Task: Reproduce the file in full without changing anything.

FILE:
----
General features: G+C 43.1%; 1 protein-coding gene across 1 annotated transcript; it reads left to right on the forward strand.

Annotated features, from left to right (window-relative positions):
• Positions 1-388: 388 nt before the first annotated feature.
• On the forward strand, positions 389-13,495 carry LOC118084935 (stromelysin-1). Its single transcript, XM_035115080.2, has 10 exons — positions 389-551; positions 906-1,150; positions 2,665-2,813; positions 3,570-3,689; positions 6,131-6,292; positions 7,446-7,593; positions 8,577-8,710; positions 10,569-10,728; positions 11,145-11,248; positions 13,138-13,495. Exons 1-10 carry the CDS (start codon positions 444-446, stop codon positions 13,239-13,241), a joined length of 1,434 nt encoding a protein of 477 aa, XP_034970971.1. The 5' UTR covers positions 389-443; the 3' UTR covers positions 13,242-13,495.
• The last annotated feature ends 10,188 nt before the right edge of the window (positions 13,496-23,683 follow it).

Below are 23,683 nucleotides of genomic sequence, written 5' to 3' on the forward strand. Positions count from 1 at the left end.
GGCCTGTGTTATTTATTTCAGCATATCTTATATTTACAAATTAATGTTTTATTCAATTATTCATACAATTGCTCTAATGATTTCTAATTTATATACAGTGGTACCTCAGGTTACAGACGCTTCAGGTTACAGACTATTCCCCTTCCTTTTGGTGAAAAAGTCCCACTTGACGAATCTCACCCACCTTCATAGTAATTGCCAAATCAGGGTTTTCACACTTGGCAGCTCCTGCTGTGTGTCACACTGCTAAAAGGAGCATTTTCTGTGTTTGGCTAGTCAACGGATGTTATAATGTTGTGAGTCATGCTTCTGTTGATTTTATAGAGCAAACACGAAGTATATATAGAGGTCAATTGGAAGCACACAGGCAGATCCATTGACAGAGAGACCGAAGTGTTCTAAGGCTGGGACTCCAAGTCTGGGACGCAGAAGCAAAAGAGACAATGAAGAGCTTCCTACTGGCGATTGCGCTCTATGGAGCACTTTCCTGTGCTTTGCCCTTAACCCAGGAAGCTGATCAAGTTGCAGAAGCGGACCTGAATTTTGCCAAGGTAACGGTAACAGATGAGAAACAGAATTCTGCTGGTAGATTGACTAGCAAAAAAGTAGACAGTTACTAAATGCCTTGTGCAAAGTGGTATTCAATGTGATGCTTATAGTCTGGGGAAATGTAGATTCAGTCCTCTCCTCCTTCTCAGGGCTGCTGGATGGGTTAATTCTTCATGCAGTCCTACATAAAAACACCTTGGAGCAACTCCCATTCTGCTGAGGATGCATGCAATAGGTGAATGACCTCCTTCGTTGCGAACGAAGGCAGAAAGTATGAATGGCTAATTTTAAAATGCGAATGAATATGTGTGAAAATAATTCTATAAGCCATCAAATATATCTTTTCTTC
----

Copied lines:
General features: G+C 43.1%; 1 protein-coding gene across 1 annotated transcript; it reads left to right on the forward strand.

Annotated features, from left to right (window-relative positions):
• Positions 1-388: 388 nt before the first annotated feature.
• On the forward strand, positions 389-13,495 carry LOC118084935 (stromelysin-1). Its single transcript, XM_035115080.2, has 10 exons — positions 389-551; positions 906-1,150; positions 2,665-2,813; positions 3,570-3,689; positions 6,131-6,292; positions 7,446-7,593; positions 8,577-8,710; positions 10,569-10,728; positions 11,145-11,248; positions 13,138-13,495. Exons 1-10 carry the CDS (start codon positions 444-446, stop codon positions 13,239-13,241), a joined length of 1,434 nt encoding a protein of 477 aa, XP_034970971.1. The 5' UTR covers positions 389-443; the 3' UTR covers positions 13,242-13,495.
• The last annotated feature ends 10,188 nt before the right edge of the window (positions 13,496-23,683 follow it).

Below are 23,683 nucleotides of genomic sequence, written 5' to 3' on the forward strand. Positions count from 1 at the left end.
GGCCTGTGTTATTTATTTCAGCATATCTTATATTTACAAATTAATGTTTTATTCAATTATTCATACAATTGCTCTAATGATTTCTAATTTATATACAGTGGTACCTCAGGTTACAGACGCTTCAGGTTACAGACTATTCCCCTTCCTTTTGGTGAAAAAGTCCCACTTGACGAATCTCACCCACCTTCATAGTAATTGCCAAATCAGGGTTTTCACACTTGGCAGCTCCTGCTGTGTGTCACACTGCTAAAAGGAGCATTTTCTGTGTTTGGCTAGTCAACGGATGTTATAATGTTGTGAGTCATGCTTCTGTTGATTTTATAGAGCAAACACGAAGTATATATAGAGGTCAATTGGAAGCACACAGGCAGATCCATTGACAGAGAGACCGAAGTGTTCTAAGGCTGGGACTCCAAGTCTGGGACGCAGAAGCAAAAGAGACAATGAAGAGCTTCCTACTGGCGATTGCGCTCTATGGAGCACTTTCCTGTGCTTTGCCCTTAACCCAGGAAGCTGATCAAGTTGCAGAAGCGGACCTGAATTTTGCCAAGGTAACGGTAACAGATGAGAAACAGAATTCTGCTGGTAGATTGACTAGCAAAAAAGTAGACAGTTACTAAATGCCTTGTGCAAAGTGGTATTCAATGTGATGCTTATAGTCTGGGGAAATGTAGATTCAGTCCTCTCCTCCTTCTCAGGGCTGCTGGATGGGTTAATTCTTCATGCAGTCCTACATAAAAACACCTTGGAGCAACTCCCATTCTGCTGAGGATGCATGCAATAGGTGAATGACCTCCTTCGTTGCGAACGAAGGCAGAAAGTATGAATGGCTAATTTTAAAATGCGAATGAATATGTGTGAAAATAATTCTATAAGCCATCAAATATATCTTTTCTTC